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Aug
7
comment Unknown Function in the Tolman-Bondi-de Sitter Metric
$e^{-2\Psi}$ is a function that allows you to express a spherically symmetric metric in its most general form. It takes specific values depending on extra assumptions you make, e.g. static Einstein, Friedmann etc. The reprinted article has more examples.
Aug
7
comment Does a square wave “smooth out” in the air?
Try plotting it: a square wave is formed by the infinite sum of waves with integral multiples of the fundamental frequency. The more frequencies you add, the more the sine shape resembles a square. Since air is dispersive, the square will be deformed, especially for the higher frequencies. Higher frequencies affect the edges of the waveform, therefore the edges will soften as you lose supersonic frequencies.
Jul
29
comment Why does Pluto's orbit cross Neptune's orbit?
The solar system is not stable, as it demonstrates chaotic behaviour on time-scale of order of ten million years, as indicated by numerical simulations. In particular, the probability of collision is ~1% before the Sun dies. See this for details.
Jul
29
comment Is it possible that black holes are also neutron stars, but so dark that we cannot see them?
@RobJeffries Yes, sorry. I wrote that the Schwarzschild radius is of order 1 km, meaning that in general it is smaller than the radius of a neutron star, which is one order higher. I was giving rough estimates, because the equation of state is not known and exact values may change in the future. The range you give is realistic.
Jul
29
comment Is it possible that black holes are also neutron stars, but so dark that we cannot see them?
@RobJeffries According to p.12,15, of this, it is 7-11 km with the most conservative estimate being 9 km. This estimate hasn't changed much since Shapiro & Teukolsky was published.
Jul
25
comment Calculate loudness of sound: why am I getting contradictory answers?
Also, the temperature gradient in the vertical direction is known to affect the propagation of sound waves significantly.
Jul
23
revised Why do bubbles make a sound?
deleted 21 characters in body
Jul
23
answered Why do bubbles make a sound?
Jul
22
comment Counting Problems in Physics
Non-trivial counting is often done in group theory.
Jul
21
comment Show that getting parallel transported does not change angle between them- Tensors
If you use google, there are lots of lecture notes on GR, but they require understanding of calculus, linear algebra, mechanics, differential geometry, differential equations etc.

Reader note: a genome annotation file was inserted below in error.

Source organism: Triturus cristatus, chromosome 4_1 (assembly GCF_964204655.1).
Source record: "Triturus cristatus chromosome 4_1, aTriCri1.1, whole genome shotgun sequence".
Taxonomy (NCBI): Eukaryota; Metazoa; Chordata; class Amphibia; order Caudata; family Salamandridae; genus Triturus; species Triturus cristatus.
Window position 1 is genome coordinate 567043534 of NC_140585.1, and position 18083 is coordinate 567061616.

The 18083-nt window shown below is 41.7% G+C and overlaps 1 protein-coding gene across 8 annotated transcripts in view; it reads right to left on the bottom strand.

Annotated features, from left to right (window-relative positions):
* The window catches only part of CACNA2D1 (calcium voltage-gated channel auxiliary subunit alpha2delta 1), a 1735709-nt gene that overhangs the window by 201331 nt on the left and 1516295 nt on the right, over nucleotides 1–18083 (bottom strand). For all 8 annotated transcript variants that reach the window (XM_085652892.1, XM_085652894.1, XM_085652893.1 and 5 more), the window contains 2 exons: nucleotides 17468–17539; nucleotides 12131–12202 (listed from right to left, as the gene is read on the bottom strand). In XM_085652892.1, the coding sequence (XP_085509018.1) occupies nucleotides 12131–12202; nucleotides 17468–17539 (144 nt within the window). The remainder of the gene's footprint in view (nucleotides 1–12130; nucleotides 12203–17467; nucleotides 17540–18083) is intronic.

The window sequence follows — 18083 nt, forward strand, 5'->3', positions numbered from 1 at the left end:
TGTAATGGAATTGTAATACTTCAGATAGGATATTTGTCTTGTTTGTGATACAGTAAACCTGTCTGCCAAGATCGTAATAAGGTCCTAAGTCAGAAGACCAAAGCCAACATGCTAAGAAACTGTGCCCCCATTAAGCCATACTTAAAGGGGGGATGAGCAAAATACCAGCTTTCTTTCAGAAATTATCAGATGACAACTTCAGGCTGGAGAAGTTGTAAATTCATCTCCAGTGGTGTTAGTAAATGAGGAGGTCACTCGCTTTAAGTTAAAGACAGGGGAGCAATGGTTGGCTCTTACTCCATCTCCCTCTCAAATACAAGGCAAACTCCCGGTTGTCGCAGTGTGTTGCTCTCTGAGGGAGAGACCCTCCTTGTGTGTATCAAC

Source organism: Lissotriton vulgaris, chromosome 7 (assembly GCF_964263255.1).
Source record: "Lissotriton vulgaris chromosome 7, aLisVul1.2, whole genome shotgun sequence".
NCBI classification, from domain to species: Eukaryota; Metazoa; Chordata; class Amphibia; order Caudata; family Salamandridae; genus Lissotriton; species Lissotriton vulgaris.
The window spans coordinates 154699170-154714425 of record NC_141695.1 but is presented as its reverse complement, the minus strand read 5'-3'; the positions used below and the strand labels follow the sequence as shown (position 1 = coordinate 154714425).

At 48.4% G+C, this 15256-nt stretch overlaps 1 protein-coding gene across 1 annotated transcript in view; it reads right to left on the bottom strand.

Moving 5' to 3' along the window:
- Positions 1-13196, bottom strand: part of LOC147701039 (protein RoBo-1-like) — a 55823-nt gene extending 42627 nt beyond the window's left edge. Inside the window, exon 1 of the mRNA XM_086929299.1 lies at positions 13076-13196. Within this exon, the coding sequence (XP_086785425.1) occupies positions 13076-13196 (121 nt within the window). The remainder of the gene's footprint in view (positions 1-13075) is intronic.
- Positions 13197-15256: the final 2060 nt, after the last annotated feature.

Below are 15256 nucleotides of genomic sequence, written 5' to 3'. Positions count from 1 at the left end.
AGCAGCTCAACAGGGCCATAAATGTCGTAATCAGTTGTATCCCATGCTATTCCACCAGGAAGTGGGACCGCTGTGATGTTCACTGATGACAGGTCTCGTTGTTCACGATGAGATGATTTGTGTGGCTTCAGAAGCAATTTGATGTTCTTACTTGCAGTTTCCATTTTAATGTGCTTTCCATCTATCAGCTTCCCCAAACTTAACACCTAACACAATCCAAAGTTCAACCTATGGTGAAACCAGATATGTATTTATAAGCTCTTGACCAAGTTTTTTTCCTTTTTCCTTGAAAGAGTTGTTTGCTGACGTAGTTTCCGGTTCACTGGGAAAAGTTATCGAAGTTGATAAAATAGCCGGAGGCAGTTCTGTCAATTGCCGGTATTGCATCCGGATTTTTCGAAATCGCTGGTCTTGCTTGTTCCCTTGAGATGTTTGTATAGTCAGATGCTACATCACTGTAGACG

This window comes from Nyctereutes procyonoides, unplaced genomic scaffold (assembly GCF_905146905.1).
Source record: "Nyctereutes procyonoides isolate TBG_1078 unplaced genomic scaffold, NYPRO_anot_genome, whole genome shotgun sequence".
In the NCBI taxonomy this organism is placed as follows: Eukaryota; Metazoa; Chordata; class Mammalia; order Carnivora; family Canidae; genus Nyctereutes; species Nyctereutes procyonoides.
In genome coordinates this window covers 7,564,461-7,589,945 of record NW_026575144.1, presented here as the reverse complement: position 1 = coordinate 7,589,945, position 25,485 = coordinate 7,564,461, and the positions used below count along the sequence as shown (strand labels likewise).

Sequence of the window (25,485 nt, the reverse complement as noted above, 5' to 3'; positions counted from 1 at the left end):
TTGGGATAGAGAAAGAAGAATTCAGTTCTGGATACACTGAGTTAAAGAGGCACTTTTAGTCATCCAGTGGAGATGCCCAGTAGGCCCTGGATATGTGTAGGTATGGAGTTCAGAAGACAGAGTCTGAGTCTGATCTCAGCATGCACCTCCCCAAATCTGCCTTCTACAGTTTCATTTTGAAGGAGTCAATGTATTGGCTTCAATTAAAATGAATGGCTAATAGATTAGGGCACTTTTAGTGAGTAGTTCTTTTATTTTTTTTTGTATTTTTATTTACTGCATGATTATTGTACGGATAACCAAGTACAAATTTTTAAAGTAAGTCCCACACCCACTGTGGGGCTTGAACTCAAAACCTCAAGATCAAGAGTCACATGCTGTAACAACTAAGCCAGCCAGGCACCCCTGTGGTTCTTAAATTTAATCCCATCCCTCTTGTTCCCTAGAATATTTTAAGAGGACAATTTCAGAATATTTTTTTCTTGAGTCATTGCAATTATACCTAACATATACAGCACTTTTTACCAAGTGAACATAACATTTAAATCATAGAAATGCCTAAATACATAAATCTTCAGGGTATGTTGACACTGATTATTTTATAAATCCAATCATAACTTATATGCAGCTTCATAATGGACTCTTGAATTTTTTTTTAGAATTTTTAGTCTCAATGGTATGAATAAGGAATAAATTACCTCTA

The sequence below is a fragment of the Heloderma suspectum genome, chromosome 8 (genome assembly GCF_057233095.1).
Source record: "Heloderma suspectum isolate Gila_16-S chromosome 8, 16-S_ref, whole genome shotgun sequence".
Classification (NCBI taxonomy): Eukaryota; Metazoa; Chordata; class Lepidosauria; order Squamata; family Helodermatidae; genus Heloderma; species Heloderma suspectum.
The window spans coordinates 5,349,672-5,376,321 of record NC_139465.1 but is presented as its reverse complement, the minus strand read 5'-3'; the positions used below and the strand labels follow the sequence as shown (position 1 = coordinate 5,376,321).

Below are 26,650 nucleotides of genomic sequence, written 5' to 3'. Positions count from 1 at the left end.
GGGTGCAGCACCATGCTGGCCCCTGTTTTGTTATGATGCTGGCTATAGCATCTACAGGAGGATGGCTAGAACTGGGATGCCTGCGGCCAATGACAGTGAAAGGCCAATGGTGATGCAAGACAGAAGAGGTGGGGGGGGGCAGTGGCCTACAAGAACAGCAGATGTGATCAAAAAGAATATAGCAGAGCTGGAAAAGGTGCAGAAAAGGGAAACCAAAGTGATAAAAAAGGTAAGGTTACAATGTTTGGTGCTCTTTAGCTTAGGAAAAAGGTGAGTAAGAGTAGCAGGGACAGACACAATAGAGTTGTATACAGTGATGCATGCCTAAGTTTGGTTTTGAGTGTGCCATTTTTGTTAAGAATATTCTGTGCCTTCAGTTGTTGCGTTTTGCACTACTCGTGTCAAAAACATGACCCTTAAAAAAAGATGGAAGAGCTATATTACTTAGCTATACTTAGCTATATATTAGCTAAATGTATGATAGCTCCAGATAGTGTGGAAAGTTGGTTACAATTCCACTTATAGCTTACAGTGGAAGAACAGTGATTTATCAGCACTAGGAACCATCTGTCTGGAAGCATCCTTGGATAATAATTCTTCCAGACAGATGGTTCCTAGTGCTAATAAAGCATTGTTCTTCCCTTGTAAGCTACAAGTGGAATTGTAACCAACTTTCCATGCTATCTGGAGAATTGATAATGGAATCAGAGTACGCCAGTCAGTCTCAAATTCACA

Jul
21
comment Show that getting parallel transported does not change angle between them- Tensors
I'm using $\nabla_a$ instead of ${}_{;a}$ and $s$ is the affine parameter of $X^a$.
Jul
18
answered Show that getting parallel transported does not change angle between them- Tensors
Jul
17
comment How to understand “accelerating charge radiate” using intuition?
There is an intuitive way to understand this as Compton scattering: a flux of photons is scattered by an electron, hence the electron is accelerated and the radiation comprises the scattered photons.
Jul
16
answered Poincare Generators in terms of Position and Momentum
Jul
15
comment Are there any hamiltonian systems without a periodic orbit?
A free particle does not have periodic orbit.
Jul
15
comment Why doesn't matter pass through other matter if atoms are 99.999% empty space?
Also of relevance here is the cross-section for the scattering, which indicates that in most cases the effective size of the particle for the interaction is not related to the physical size, if one calculates it classically as the OP suggests.
Jul
12
comment A rigorous treatment of distributions in quantum mechanics
Messiah's book covers the formalism with rigour, but is a bit old and verbose.
Jul
12
comment Is the apparent lack of (Ricci) curvature in the Schwarzschild metric due to a choice of coordinates?
There are many ways to measure curvature (and more than one type of curvature). The Ricci scalar is one of them, but the Riemann tensor is the one we use to say whether a spacetime is curved or not, and it is nonzero for the Schwarzschild metric, therefore it is curved.
Jul
12
comment Temperature of Bose-Einstein-Condensate in space
The temperature in space in vacuum in absence of radiation etc is $2.7 \text{K}$ due to the CMB, while on Earth it is $300 \text{K}$ on average. This makes it easier to reach lower temperatures in space, but I cannot argue about specifics in this case.
Jul
5
answered Seeing one's back on the event horizon